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Orange Dunes, Blue Waves

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Qui-Gon had warned him that visions in the Force could be disturbing, but they were merely possibilities of what might come to pass. That had been years ago, and Obi-Wan had dismissed it as another one of his master’s improbable contingencies.

He had not expected to be meditating in his hut one moment, and the next transported into a vision he could hear and smell as well as see. The ocean below the rock face where he found himself was every bit as salty and inhospitable as Tatooine, and yet they were, literally, worlds apart.

“Don’t bother,” came a man’s voice. He was robed like a hermit, his beard long. “I’ve had enough of ghosts.”

“Ghosts?” Obi-Wan echoed. “Who are you?”

“Who am I?” the hermit echoed. “I’m no one. Are you...” He trailed off into silence.

“Armed and dangerous?” said Obi-Wan. “Yes.”

The hermit ignored his sarcasm and stepped forward, hand wavering, as if to grasp Obi-Wan’s sleeve. Rolling his eyes, Obi-Wan shook his hand firmly. “I’m Ben, Ben Kenobi.”

“Of course you are,” the hermit muttered. “Call me Red Five, it’s as good a name as any.”

An alias of some kind. A call sign? Obi-Wan couldn’t imagine any military willing to fight over that pathetic a rock, and he’d seen some futile bloodshed in the Clone Wars. “Sorry to intrude.”

“Good.” Red Five turned away and sat, focusing as if in a posture of meditation. It was the sort of poise Qui-Gon would have admired. But the man did not seem to be knowingly calling upon the Force.

Or was he?

Carefully, Obi-Wan reached out in the Force. No, it was no simple vision, for in a moment the island overwhelmed his senses. Even more than Red Five’s hand, it told him he had truly been transported.

There were enormous sea mammals and schools of fish, tiny seabirds and unimpressed Lanai. A tree, old but sturdy, its hollows singing of some ancient mystery. Some kind of art? A deliberate creation by people who had lived there eons before?

And beneath the island, a void, full of rot and decay.

“What brings you to this place?” Obi-Wan asked, carefully.

“I came here to die,” Red Five said shortly. “Which, by the looks of you, is more difficult than it seems.”

“I don’t mean you any harm,” Obi-Wan said.

“But you carry a lightsaber and boast of its power?”

Obi-Wan narrowed his focus in the Force, examining himself without taking his eyes from where Red Five sat. No, the lightsaber was not visible. Neither had Red Five used the Force to sense him. “It is unwise,” he said, “to speak too much of the Jedi in these days.”

“In these days?” Red Five gave a laugh as dry as the Dune Sea. “Be careful how you speak, Ben Kenobi.”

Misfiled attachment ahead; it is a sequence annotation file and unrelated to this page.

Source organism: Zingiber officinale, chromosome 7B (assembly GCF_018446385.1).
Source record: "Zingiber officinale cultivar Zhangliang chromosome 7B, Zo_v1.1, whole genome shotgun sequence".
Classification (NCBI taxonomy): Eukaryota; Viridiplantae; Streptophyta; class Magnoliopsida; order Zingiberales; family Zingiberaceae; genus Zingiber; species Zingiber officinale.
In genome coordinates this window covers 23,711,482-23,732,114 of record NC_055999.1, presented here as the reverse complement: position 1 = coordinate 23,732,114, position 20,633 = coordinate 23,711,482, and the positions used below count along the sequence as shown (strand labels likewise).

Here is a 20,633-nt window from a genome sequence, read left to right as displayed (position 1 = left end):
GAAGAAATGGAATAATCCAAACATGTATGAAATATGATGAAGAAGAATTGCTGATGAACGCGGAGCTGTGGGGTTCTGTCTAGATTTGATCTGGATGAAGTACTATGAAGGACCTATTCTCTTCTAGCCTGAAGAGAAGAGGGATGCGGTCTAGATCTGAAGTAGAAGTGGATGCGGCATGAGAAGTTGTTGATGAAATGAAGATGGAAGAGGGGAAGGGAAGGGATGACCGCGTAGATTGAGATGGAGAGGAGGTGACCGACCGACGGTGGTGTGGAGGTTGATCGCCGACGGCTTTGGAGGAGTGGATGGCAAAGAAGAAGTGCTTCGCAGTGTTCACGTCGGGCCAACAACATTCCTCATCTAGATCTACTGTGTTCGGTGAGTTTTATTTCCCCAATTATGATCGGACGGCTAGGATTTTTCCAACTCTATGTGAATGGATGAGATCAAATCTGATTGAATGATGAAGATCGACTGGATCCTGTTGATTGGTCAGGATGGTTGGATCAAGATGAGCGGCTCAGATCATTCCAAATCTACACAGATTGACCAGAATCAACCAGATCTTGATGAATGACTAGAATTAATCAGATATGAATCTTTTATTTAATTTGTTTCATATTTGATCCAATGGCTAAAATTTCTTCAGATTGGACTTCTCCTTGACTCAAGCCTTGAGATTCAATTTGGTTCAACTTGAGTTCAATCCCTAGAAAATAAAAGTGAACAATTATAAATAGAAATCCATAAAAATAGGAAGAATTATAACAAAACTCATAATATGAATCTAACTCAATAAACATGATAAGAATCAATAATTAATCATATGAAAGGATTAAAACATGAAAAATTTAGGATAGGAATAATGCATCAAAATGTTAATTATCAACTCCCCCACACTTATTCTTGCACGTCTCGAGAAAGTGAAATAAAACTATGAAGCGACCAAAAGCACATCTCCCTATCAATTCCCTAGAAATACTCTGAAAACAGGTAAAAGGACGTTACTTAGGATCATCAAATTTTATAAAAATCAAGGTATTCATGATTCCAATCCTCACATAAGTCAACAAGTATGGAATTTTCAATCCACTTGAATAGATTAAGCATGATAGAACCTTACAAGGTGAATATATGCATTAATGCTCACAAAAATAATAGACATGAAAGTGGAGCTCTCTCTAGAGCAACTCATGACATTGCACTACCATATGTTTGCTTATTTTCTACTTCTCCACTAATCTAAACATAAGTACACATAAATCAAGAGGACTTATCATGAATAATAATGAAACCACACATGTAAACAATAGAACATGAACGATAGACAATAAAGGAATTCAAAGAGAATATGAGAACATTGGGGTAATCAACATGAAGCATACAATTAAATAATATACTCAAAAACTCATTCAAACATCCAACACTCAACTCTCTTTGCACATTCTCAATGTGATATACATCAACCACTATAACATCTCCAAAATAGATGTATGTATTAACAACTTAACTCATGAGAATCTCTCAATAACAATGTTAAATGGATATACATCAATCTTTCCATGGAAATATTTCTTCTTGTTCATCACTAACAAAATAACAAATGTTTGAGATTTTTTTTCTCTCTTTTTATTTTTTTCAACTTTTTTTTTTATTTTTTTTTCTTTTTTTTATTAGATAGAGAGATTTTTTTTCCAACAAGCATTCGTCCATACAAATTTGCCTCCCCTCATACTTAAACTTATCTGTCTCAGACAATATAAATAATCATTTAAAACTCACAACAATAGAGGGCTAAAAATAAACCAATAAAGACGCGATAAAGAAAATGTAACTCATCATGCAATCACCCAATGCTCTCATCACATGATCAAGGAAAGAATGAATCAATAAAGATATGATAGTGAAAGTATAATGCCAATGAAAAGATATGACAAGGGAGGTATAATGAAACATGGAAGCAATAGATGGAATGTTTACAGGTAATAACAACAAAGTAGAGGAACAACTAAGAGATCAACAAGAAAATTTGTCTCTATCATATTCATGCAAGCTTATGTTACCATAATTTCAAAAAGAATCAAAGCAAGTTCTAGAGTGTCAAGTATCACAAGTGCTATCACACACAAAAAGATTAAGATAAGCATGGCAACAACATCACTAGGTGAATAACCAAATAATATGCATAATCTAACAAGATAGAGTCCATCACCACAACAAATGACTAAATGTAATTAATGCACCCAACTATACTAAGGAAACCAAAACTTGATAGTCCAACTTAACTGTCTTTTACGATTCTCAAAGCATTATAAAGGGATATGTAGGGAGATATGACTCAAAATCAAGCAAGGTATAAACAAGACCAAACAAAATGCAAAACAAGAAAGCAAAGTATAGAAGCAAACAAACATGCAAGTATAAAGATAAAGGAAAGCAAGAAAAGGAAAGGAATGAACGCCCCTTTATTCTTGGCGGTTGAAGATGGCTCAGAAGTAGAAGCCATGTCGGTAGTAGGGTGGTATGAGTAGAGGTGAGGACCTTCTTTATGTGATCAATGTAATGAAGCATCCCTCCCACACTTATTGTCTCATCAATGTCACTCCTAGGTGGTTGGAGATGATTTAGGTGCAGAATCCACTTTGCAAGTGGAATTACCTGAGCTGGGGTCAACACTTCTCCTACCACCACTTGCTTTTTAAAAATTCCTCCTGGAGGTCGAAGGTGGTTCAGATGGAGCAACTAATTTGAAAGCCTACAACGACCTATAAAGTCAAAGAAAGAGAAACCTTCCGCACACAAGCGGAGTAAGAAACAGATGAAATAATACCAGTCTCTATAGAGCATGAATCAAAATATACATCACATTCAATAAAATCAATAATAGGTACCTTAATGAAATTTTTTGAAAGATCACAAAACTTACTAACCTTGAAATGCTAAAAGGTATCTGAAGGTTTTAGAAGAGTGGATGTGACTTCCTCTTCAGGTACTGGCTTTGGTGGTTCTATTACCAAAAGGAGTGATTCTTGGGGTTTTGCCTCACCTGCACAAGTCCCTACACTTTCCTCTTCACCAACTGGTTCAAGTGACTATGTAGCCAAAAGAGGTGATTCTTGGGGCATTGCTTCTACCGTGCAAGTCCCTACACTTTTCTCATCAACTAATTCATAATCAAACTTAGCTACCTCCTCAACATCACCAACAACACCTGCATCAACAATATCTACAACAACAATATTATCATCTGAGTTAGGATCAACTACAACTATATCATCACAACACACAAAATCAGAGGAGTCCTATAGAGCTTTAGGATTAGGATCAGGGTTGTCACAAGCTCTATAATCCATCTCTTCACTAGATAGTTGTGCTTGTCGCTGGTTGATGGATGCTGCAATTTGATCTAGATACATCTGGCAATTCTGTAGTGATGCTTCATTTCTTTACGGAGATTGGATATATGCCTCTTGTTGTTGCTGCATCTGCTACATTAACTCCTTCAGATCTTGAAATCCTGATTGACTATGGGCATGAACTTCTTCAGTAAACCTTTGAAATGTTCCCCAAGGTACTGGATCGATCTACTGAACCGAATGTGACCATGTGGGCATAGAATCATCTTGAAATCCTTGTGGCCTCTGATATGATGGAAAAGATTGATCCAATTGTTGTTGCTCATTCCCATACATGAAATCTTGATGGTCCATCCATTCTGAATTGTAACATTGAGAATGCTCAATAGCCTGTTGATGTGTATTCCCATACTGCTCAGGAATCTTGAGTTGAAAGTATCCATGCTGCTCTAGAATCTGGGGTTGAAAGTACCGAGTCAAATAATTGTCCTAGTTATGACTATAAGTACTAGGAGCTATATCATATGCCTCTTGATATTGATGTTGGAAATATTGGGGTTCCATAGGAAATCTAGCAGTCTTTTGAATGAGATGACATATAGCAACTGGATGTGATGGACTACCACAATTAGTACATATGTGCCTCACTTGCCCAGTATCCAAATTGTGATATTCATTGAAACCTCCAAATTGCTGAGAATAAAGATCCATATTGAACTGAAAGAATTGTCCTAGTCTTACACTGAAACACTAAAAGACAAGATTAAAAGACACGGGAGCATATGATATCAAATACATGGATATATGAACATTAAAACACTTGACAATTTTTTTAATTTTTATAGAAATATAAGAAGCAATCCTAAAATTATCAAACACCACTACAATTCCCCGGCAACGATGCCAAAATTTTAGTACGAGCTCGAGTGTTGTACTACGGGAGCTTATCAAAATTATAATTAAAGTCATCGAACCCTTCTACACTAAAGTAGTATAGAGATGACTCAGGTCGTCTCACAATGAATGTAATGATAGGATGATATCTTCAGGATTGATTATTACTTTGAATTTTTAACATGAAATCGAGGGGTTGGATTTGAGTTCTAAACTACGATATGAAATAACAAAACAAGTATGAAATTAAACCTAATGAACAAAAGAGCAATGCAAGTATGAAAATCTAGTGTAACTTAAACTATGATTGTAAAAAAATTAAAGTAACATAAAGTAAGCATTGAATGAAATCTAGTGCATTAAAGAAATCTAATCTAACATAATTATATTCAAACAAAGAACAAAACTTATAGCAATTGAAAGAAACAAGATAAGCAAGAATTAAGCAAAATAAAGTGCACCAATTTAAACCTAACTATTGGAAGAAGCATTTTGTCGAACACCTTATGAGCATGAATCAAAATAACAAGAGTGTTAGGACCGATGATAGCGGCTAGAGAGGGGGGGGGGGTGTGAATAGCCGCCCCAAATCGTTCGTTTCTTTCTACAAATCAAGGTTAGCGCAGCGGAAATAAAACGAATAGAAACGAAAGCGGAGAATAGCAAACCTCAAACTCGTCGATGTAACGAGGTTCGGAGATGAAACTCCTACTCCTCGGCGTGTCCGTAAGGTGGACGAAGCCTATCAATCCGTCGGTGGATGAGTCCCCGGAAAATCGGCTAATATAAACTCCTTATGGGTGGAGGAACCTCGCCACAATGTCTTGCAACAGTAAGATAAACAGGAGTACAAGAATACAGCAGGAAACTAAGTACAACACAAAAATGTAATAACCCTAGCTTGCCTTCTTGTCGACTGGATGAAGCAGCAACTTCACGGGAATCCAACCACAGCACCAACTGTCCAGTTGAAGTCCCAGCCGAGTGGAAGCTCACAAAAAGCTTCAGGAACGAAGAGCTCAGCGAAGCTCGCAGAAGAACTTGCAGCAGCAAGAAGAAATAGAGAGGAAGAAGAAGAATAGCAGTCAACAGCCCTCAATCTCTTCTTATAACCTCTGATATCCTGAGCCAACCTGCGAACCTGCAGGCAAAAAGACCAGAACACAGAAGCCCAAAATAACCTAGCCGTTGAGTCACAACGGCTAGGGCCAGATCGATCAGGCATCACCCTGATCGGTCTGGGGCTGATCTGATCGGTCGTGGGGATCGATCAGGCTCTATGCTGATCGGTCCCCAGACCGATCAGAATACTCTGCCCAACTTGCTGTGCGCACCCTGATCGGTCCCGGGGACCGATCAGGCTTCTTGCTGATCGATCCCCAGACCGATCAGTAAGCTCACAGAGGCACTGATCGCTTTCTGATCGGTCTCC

Obi-Wan was spared from thinking of a retort by a gust of wind, streaming from the ocean to shake the hinges of the door of his hut. He had returned to Tatooine, as suddenly and more peacefully than any hyperspace jump.

The planet was called Ahch-To, at least by humans. The Lanai only had a word for the planet, which seemed to translate roughly as “solid place.” Obi-Wan learned this not from a databank or from making inquiries on Tatooine, but from being pulled there just as inexplicably on several further occasions.

Red Five did not speak of the outside galaxy. Only the varying lengths of his beard or chill in the air led Obi-Wan to assume months were passing for him in between visits, as well. Was he some Jedi who had survived Order 66? A would-be apprentice of Sidious or Dooku who had been spurned for Skywalker’s promise?

When Red Five made a point of ignoring him, Obi-Wan explored the small island. There was not much to see, and never any other sign of human habitation. He wished he had a better understanding of the Lanai language; the aliens seemed very amused to see him. Once, he was there to witness the landing of the male seafarers, who hosted bonfires and caroused late into the night. He did not need the Force to see that Red Five had locked himself away, as if resenting the Caretakers for daring to celebrate the moons and tides.

On another occasion, Obi-Wan found the mosaic he’d sensed early on. Light and dark mingled together, arranged with finesse that would have impressed even Master Nu.

“The first Jedi placed this here.” Red Five had approached silently, his robes not quite reaching the floor. “They knew there had to be a balance.”

“A balance of what?” Obi-Wan scoffed. “Artistic shading?”

“Nothing can endure forever. Not institutions, not weapons, not men. We should not have presumed...”

“You called me a ghost when I first came here,” Obi-Wan pointed out. “Apparently some people can, in fact, remain in the Force forever.”

Red Five scowled, then beckoned Obi-Wan forward. “If you think you knew the ancients so well, consider this.”